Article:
TIFF 2013 Review: CANNIBAL, A Beautiful And Minimalist Study Of Love

Cannibalism pops up with fair regularity in film; and between Somos los que hay, its remake (the fact that there is a remake) We Are What We Are and the television series Hannibal, it seems a particular kind of obsession/evil that we find interesting, perhaps as an extension of apocalypse fascination. At what point would you eat a human being? Only for survival? What would make someone wish to do so on a regular basis? 

But rather than take a melodramatic, religious, or psycho-killer approach, director Manuel Martín Cuenca's Cannibal is a minimalist thriller, a story of love and pain, stripped of veneer and yet controlled and refined. It is a film about light and shadow, the interior and exterior spaces we occupy, with a incredible central performance by Antonio de la Torre.

De la Torre plays Carlos, a tailor of men's suits who lives a relatively isolated life in Granada. He is also a cannibal, killing young, foreign women with few ties who cross his path, taking them to his cabin in the mountains, preparing their meat and eating, mainly alone, in his small flat. After he murders and eats his Romanian neighbour, her sister, Nina, inquires after her whereabouts. Despite himself, Carlos begins to help Nina, and a strange romance begins.

The reasons behind Carlos' gastronomic interest are never really explored; but then, do they need to be? The actions are far more interesting than the motivations, at least for me in watching, as de la Torre held my attention from start to finish. Carlos takes the same pride in his dissection of the human body (again, never seen, which is to the film's credit) as he does in tailoring. There is a detachment form both, as if it is only through detachment that he can survive. De la Torre shows Nina's growing affect on Carlos through small gestures, the movement of hands that hesitate, or words uttered so slowly and quietly as almost to be missed.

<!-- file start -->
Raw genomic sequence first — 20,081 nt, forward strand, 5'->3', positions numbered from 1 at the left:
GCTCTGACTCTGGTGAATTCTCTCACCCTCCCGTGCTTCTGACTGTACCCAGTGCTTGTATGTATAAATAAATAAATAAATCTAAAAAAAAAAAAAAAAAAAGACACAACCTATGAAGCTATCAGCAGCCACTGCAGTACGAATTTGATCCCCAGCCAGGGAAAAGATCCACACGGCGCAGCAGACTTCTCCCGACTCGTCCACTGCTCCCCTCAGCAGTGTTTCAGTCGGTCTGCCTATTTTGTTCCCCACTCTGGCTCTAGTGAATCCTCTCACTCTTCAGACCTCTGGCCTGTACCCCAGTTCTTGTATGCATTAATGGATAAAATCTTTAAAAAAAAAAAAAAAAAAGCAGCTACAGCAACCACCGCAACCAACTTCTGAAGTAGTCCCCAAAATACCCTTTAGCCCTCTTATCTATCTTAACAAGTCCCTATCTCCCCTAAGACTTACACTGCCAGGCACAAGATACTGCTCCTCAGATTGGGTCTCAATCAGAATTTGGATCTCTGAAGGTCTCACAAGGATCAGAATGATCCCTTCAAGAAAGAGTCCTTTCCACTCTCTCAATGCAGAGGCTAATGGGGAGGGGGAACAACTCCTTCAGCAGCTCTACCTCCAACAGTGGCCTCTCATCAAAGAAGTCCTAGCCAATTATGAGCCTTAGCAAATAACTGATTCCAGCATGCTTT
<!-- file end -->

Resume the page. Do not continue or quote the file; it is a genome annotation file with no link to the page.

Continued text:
But it is in this minimalism that the film must be, for lack of a better work, read. Cuenca has stripped the film of any grand gestures. Instead, a formalism within simplicity is there. There is no score, what little music there is is diegetic, and Cuenca instead works mainly with either the natural light of the sun, or those lamps that would naturally fill a space. One shot of the city at dusk shows it as a blaze of red, and if the blood that Carlos has spilled somehow infects it. The camera moves only when necessary; frequently remaining in one position for an entire scene, moving only to show necessary close-ups or shot/reverse shot. It is almost as if the camera is reflecting Carlos, considering every sound and gesture, and taking the audience through all these considerations, to understand how to act with such cold precision.

But this coldness is challenged by Nina, and the play of shadow and light. She is as much a mystery as he is; each of them moves cautiously in the various spaces, trying not to risk exposure, though Nina (out of necessity) reaches out to Carlos, and draws him to her, metaphorically and literally. And the spaces are frequently tight, whether that comes from walls or darkness. With little room to maneuver (and in the case of Carlos, little room for mistakes that might draw attention to his crimes), each slowly circles the other, admitting little by little of their situations and lives (or at least Nina does; Carlos takes more prodding).

The few outdoor scenes move between the warm beaches and the cold mountains, what Carlos could have and where he chooses to return. As he grows closer to Nina, he slowly inches towards the light, but Cuenca always keeps shadows at the edges, reminding the audience of that darkness in Carlos' heart. Cuenca gives us a meditative examination of the strangeness of this particular human heart, without resorting to cheap violence, but instead presenting a meditative study in precision, pain, loneliness and redemption.
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